Rock Me, Amadeus


“We’re in a middle of a very annoying generation of Hollywood filmmakers that just want to tell you how evil the world is,” says theater director Peter Sellars. “And each movie outdoes itself in presenting the evil of the world. I don’t need art to figure that out. We got it. The point is: What else is there?” Sellars decided to address this problem head-on. To celebrate the 250th anniversary of Mozart’s birth in 2006, the city of Vienna tapped Sellars to head up the New Crowned Hope festival, an ambitious arts event in the composer’s honor. Sellars says he agreed to oversee the festival “as long as there’s not one note of Mozart in the whole thing. Because everyone will be maxed out on Mozart.” Instead, “the whole point was to commission new work.” So instead of focusing on 18th- century Europe, Sellars decided to make New Crowned Hope a platform for pre- mieres from international artists in numer- ous disciplines. These include a suite of new films underwritten by the festival, arriving at BAM this week.

Working with Simon Field, fresh from exiting the directorship of the Rotterdam Film Festival after many years, Alexander Horwath of the Austrian Film Museum, and British producer Keith Griffiths, Sellars funded a slate of new productions from outside Western cinema. These include works from individuals long admired by critics and festival programmers—Taiwan-based Tsai Ming-Liang’s I Don’t Want to Sleep Alone, Kurdish-Iranian director Bahman Ghobadi’s Half Moon, Chadian auteur Mahamet-Saleh Haroun’s Daratt, and Thai visionary Apichatpong Weerasethakul’s Syndromes and a Century—and some more unfamiliar names as well: Paz Encina contributed the first feature produced in Paraguay since the 1970s, Paraguayan Hammock; Garin Nugroho created a fusion of traditional Javanese music and dance with cinema for the epic Opera Jawa; and South African director Teboho Mahlatsi fused folk fable and contemporary life for his short Meokgo and the Stickfighter.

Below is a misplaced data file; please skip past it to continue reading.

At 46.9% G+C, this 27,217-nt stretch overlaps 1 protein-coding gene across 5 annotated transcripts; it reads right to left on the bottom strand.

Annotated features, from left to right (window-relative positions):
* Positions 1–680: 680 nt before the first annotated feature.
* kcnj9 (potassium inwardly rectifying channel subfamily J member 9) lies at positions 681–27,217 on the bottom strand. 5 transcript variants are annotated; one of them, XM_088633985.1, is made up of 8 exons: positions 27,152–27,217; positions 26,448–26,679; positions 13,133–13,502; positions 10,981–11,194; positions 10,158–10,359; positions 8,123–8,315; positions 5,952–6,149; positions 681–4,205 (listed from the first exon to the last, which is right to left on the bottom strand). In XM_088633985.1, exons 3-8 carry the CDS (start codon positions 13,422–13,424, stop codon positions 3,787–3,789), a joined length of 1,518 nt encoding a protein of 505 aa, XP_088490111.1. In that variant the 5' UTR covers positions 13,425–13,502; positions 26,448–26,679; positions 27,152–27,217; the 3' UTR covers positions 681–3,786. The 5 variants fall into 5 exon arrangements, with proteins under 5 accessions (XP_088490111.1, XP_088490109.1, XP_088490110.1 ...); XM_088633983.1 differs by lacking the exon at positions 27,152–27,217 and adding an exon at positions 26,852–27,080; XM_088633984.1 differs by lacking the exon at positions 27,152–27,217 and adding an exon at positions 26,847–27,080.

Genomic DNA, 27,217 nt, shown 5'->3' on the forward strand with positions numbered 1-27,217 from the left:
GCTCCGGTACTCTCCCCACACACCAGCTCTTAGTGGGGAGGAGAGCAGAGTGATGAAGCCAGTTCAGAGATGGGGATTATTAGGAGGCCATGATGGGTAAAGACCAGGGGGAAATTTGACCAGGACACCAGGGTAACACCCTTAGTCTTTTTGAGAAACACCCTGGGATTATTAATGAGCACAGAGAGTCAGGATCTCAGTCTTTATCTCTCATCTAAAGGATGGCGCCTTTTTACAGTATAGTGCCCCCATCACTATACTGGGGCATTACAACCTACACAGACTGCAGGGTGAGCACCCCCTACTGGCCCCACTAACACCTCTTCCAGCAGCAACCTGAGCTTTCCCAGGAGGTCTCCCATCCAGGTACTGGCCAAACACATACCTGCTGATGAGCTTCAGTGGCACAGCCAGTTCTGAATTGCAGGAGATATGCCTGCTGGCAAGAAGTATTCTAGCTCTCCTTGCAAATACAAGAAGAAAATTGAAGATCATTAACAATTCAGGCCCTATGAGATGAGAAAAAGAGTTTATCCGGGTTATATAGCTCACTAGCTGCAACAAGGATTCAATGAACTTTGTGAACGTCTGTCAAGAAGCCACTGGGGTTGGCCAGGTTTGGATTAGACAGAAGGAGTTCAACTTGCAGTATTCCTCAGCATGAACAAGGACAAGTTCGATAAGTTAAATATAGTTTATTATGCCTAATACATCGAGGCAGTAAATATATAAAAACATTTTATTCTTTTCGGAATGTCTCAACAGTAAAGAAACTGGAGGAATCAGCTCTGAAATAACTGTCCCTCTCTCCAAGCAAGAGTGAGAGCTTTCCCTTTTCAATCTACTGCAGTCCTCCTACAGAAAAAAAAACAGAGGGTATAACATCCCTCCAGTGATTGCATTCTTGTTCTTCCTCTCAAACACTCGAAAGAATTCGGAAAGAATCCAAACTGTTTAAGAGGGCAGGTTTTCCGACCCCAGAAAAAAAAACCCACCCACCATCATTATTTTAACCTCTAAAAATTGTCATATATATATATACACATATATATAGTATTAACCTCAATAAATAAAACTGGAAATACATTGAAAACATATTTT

Drawing heavily from developing nations, Sellars sought to counter the “truly moronic clash-of-civilizations model—as if Islam and the West have to wipe each other out. I thought we could tell some other stories. We gathered a group whose work collectively points to a 21st century that is not defined by George Bush or Osama bin Laden.” But his choices were tactically pragmatic as well. “The reason there’s less film from these other parts of the world is that film is really hard to fund in these places. So the question was, where can this money go the farthest and accomplish the most?”

Woven into Sellars’s overarching mission are more closely Mozartian themes. The festival is named after the Masonic lodge that Mozart joined late in his truncated life, a period in the composer’s career that Sellars used as a conceptual model; he notes that Mozart’s final opera, La Clemenza de Tito, is about “truth and reconciliation. I think that was Mozart’s last vision. And it is the only way forward in so many parts of the world with ongoing civil war, post-genocidal situations, and nonstop low-intensity conflict.” In this vein, Ghobadi’s Half Moon tells the story of a band of Kurdish musicians traveling with great difficulty from Iran to Iraq.

Haroun’s masterfully restrained desert drama Daratt is perhaps the most direct response to the issue of reconciliation, taking place in a Chad still healing from brutal conflicts. “When Haroun was making that film,” Sellars says, “Chad was in the midst of invasion from the south by the Sudanese army and the country was in a state of emergency. Every night you could see the CNN or BBC reporting, and of course the image we’re given of these places is one of nonstop crisis. For me it was the question: Do these parts of the world have other stories to tell? And another reason we should be looking? And is it more than just another red blotch on a crisis map?”

Though Opera Jawa makes its local premiere at BAM, the Tsai, Apichatpong, and Haroun films have already seen New York runs. But Rotterdam alum Field notes how the films function as a curatorial whole. “There are all sorts of resonances when people see the films together,” he says. “A certain kind of mood across very different kinds of filmmaking.” Another continuity, he says, is that the directors’ homelands are undergoing “rapid transitions and substantial political changes. They’re trying to engage with the language of cinema, to find a language to fit their subjects.” Avoiding the typically dry documentary route, the films take on global politics with more nuanced storytelling. “I deliberately invited artists from parts of the world where these are real issues,” Sellars says, adding that he’s seeking to continue the project in some ongoing future form. “Art has a role to play here, and it’s not decorative.”